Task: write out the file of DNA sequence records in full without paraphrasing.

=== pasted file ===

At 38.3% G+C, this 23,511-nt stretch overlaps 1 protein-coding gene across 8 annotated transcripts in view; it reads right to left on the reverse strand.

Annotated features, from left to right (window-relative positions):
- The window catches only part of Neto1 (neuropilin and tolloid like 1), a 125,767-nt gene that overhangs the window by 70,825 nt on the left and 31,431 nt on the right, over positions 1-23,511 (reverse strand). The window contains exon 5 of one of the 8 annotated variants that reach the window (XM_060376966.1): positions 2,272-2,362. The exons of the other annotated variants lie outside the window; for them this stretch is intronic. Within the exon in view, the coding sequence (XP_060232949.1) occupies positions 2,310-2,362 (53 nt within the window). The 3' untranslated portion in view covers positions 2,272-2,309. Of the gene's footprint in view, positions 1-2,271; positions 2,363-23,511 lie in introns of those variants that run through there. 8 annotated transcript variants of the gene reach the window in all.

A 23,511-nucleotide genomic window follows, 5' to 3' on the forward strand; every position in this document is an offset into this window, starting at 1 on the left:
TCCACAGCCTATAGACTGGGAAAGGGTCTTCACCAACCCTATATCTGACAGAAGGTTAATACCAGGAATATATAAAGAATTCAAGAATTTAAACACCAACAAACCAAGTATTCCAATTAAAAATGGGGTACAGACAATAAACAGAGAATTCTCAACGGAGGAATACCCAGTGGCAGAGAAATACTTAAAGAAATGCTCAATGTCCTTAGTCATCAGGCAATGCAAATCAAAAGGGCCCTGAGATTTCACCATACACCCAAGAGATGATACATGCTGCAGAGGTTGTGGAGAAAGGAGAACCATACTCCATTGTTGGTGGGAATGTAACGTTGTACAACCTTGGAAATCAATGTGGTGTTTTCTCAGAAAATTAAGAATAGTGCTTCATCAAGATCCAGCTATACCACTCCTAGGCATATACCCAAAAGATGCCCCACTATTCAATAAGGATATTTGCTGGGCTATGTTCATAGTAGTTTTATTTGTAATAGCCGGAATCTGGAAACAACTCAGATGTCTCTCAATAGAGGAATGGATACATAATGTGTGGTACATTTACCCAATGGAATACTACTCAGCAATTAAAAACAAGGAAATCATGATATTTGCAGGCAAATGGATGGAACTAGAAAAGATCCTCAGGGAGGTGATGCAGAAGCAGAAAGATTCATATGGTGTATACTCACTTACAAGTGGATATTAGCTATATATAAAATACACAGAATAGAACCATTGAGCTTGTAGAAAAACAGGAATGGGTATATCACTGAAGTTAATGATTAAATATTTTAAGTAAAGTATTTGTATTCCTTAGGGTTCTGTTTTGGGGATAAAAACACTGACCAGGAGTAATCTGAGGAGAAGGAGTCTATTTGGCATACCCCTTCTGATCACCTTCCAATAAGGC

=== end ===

At 38.3% G+C, this 23,511-nt stretch overlaps 1 protein-coding gene across 8 annotated transcripts in view; it reads right to left on the reverse strand.

Annotated features, from left to right (window-relative positions):
- The window catches only part of Neto1 (neuropilin and tolloid like 1), a 125,767-nt gene that overhangs the window by 70,825 nt on the left and 31,431 nt on the right, over positions 1-23,511 (reverse strand). The window contains exon 5 of one of the 8 annotated variants that reach the window (XM_060376966.1): positions 2,272-2,362. The exons of the other annotated variants lie outside the window; for them this stretch is intronic. Within the exon in view, the coding sequence (XP_060232949.1) occupies positions 2,310-2,362 (53 nt within the window). The 3' untranslated portion in view covers positions 2,272-2,309. Of the gene's footprint in view, positions 1-2,271; positions 2,363-23,511 lie in introns of those variants that run through there. 8 annotated transcript variants of the gene reach the window in all.

A 23,511-nucleotide genomic window follows, 5' to 3' on the forward strand; every position in this document is an offset into this window, starting at 1 on the left:
TCCACAGCCTATAGACTGGGAAAGGGTCTTCACCAACCCTATATCTGACAGAAGGTTAATACCAGGAATATATAAAGAATTCAAGAATTTAAACACCAACAAACCAAGTATTCCAATTAAAAATGGGGTACAGACAATAAACAGAGAATTCTCAACGGAGGAATACCCAGTGGCAGAGAAATACTTAAAGAAATGCTCAATGTCCTTAGTCATCAGGCAATGCAAATCAAAAGGGCCCTGAGATTTCACCATACACCCAAGAGATGATACATGCTGCAGAGGTTGTGGAGAAAGGAGAACCATACTCCATTGTTGGTGGGAATGTAACGTTGTACAACCTTGGAAATCAATGTGGTGTTTTCTCAGAAAATTAAGAATAGTGCTTCATCAAGATCCAGCTATACCACTCCTAGGCATATACCCAAAAGATGCCCCACTATTCAATAAGGATATTTGCTGGGCTATGTTCATAGTAGTTTTATTTGTAATAGCCGGAATCTGGAAACAACTCAGATGTCTCTCAATAGAGGAATGGATACATAATGTGTGGTACATTTACCCAATGGAATACTACTCAGCAATTAAAAACAAGGAAATCATGATATTTGCAGGCAAATGGATGGAACTAGAAAAGATCCTCAGGGAGGTGATGCAGAAGCAGAAAGATTCATATGGTGTATACTCACTTACAAGTGGATATTAGCTATATATAAAATACACAGAATAGAACCATTGAGCTTGTAGAAAAACAGGAATGGGTATATCACTGAAGTTAATGATTAAATATTTTAAGTAAAGTATTTGTATTCCTTAGGGTTCTGTTTTGGGGATAAAAACACTGACCAGGAGTAATCTGAGGAGAAGGAGTCTATTTGGCATACCCCTTCTGATCACCTTCCAATAAGGC